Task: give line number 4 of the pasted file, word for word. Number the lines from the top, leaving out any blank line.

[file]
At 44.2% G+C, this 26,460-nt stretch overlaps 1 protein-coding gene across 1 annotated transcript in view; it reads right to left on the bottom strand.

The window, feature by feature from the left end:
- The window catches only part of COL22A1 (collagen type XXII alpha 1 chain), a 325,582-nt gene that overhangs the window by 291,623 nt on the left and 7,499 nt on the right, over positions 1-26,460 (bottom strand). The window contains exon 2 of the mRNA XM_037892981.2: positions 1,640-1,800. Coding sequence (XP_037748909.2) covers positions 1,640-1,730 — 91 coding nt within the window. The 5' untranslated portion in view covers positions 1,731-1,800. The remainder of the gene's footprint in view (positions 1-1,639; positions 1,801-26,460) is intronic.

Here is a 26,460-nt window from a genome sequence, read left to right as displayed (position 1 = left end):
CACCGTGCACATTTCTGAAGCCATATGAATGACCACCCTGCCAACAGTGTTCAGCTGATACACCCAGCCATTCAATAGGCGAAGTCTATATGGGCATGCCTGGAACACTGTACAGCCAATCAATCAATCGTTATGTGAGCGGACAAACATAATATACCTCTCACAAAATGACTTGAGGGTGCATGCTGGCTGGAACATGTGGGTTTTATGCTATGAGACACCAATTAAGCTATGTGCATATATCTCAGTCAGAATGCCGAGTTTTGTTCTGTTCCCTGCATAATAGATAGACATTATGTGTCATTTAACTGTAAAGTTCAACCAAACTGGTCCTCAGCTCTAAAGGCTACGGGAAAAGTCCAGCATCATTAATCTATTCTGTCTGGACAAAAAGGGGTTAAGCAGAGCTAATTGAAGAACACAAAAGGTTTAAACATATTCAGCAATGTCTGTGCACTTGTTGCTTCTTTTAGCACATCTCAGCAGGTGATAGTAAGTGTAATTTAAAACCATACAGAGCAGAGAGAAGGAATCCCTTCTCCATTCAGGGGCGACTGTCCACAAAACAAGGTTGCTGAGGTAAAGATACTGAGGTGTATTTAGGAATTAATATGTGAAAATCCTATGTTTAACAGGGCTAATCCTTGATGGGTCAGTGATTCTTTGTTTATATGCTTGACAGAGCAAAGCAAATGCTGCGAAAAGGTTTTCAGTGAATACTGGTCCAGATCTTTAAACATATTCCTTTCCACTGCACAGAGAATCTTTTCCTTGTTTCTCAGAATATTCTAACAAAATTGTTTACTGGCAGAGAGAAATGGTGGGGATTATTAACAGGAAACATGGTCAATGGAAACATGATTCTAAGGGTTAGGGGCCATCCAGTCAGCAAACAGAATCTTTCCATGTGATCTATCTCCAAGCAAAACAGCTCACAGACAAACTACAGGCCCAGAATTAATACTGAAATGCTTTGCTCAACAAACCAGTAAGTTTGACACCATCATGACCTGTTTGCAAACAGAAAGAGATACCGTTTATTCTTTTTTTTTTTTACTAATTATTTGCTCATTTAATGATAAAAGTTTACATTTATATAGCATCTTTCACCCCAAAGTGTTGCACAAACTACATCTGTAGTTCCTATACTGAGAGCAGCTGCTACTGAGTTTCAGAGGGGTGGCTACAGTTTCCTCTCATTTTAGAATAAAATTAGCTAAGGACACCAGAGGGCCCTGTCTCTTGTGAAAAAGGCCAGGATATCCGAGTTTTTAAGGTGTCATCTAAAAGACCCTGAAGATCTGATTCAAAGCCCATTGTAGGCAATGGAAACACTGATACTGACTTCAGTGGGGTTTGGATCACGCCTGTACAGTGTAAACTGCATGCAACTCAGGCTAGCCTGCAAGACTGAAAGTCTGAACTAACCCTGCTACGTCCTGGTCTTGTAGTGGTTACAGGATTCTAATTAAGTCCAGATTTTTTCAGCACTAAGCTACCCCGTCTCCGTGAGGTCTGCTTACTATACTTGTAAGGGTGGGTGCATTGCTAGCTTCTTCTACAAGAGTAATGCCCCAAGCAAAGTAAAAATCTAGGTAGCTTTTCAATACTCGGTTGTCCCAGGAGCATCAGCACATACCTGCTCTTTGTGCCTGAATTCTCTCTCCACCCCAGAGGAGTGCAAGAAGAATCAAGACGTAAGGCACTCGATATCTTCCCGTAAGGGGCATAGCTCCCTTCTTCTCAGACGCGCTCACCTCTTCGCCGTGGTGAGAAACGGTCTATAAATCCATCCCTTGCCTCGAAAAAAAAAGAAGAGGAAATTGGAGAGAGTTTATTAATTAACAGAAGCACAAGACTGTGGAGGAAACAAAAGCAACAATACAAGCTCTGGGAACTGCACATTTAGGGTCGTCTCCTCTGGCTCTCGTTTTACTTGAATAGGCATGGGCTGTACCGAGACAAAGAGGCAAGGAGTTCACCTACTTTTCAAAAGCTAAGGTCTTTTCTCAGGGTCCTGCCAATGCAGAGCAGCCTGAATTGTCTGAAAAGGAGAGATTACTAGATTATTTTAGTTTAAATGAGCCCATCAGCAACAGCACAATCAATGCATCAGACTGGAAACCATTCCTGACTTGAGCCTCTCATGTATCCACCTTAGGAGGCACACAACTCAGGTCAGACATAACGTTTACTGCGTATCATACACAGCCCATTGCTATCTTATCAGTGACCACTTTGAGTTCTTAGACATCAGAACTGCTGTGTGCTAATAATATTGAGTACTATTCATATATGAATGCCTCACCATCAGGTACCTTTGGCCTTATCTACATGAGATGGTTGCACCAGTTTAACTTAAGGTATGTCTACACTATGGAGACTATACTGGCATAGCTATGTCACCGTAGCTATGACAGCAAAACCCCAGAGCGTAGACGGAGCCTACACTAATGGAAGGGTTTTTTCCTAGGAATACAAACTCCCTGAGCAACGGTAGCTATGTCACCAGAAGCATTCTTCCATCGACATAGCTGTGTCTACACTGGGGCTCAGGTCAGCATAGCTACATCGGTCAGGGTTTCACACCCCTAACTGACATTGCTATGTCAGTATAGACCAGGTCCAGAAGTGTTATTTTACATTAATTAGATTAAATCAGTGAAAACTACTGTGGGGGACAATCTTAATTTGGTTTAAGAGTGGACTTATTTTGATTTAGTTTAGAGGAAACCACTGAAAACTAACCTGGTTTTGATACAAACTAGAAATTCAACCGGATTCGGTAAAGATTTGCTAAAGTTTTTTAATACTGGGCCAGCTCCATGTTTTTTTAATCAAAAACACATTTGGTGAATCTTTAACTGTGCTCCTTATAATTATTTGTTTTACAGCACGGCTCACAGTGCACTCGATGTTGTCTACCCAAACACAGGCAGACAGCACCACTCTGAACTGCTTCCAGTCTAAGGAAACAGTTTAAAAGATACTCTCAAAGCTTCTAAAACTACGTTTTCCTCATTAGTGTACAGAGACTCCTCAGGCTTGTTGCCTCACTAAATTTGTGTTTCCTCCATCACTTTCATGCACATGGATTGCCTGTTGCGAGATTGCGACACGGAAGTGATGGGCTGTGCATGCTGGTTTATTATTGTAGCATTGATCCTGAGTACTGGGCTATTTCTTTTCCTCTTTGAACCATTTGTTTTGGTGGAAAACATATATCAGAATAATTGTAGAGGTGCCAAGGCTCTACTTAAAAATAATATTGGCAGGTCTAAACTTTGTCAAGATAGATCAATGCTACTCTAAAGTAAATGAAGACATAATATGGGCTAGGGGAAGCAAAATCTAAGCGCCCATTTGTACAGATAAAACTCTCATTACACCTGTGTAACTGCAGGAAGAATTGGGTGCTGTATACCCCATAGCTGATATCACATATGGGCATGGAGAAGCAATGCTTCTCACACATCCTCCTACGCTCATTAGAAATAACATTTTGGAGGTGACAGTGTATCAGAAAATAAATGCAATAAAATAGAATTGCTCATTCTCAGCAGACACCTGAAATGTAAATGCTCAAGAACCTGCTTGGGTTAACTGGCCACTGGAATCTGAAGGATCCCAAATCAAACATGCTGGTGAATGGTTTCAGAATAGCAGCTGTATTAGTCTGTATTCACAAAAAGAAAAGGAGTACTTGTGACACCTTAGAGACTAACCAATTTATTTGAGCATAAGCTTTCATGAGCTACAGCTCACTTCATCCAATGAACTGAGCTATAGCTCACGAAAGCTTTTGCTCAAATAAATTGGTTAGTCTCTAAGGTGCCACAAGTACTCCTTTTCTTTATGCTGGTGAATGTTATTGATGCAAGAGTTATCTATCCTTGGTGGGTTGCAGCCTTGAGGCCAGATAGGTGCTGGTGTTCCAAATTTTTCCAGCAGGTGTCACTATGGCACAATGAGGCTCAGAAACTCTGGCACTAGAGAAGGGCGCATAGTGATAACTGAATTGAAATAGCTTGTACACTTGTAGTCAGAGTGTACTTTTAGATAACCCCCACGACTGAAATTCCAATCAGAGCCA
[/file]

Here is a 26,460-nt window from a genome sequence, read left to right as displayed (position 1 = left end):